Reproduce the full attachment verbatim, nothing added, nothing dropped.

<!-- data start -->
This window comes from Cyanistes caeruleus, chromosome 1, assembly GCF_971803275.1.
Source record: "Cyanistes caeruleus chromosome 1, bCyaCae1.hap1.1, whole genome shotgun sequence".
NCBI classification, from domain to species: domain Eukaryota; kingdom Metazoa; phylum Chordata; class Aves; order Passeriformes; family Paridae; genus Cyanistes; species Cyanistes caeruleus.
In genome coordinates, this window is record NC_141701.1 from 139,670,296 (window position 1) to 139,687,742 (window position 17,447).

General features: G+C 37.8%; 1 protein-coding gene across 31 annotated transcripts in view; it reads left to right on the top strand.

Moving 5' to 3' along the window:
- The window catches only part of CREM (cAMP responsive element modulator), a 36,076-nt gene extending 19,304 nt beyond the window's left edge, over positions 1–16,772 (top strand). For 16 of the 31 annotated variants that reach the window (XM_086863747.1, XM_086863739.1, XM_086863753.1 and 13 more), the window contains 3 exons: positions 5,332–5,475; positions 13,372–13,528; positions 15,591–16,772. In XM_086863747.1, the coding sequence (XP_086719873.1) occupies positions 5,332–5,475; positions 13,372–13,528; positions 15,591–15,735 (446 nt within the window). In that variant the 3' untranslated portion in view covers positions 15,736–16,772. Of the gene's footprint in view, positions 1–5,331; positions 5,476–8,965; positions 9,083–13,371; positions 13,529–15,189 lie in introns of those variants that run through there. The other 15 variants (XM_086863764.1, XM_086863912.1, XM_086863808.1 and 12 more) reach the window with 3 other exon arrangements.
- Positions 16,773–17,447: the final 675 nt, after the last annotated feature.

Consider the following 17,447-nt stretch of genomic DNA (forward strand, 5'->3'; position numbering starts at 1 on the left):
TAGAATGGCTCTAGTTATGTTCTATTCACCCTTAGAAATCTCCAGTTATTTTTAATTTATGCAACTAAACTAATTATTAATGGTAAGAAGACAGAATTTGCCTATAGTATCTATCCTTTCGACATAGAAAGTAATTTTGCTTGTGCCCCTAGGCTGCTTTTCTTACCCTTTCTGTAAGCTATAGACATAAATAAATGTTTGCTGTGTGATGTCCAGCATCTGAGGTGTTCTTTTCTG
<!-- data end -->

This window comes from Cyanistes caeruleus, chromosome 1, assembly GCF_971803275.1.
Source record: "Cyanistes caeruleus chromosome 1, bCyaCae1.hap1.1, whole genome shotgun sequence".
NCBI classification, from domain to species: domain Eukaryota; kingdom Metazoa; phylum Chordata; class Aves; order Passeriformes; family Paridae; genus Cyanistes; species Cyanistes caeruleus.
In genome coordinates, this window is record NC_141701.1 from 139,670,296 (window position 1) to 139,687,742 (window position 17,447).

General features: G+C 37.8%; 1 protein-coding gene across 31 annotated transcripts in view; it reads left to right on the top strand.

Moving 5' to 3' along the window:
- The window catches only part of CREM (cAMP responsive element modulator), a 36,076-nt gene extending 19,304 nt beyond the window's left edge, over positions 1–16,772 (top strand). For 16 of the 31 annotated variants that reach the window (XM_086863747.1, XM_086863739.1, XM_086863753.1 and 13 more), the window contains 3 exons: positions 5,332–5,475; positions 13,372–13,528; positions 15,591–16,772. In XM_086863747.1, the coding sequence (XP_086719873.1) occupies positions 5,332–5,475; positions 13,372–13,528; positions 15,591–15,735 (446 nt within the window). In that variant the 3' untranslated portion in view covers positions 15,736–16,772. Of the gene's footprint in view, positions 1–5,331; positions 5,476–8,965; positions 9,083–13,371; positions 13,529–15,189 lie in introns of those variants that run through there. The other 15 variants (XM_086863764.1, XM_086863912.1, XM_086863808.1 and 12 more) reach the window with 3 other exon arrangements.
- Positions 16,773–17,447: the final 675 nt, after the last annotated feature.

Consider the following 17,447-nt stretch of genomic DNA (forward strand, 5'->3'; position numbering starts at 1 on the left):
TAGAATGGCTCTAGTTATGTTCTATTCACCCTTAGAAATCTCCAGTTATTTTTAATTTATGCAACTAAACTAATTATTAATGGTAAGAAGACAGAATTTGCCTATAGTATCTATCCTTTCGACATAGAAAGTAATTTTGCTTGTGCCCCTAGGCTGCTTTTCTTACCCTTTCTGTAAGCTATAGACATAAATAAATGTTTGCTGTGTGATGTCCAGCATCTGAGGTGTTCTTTTCTG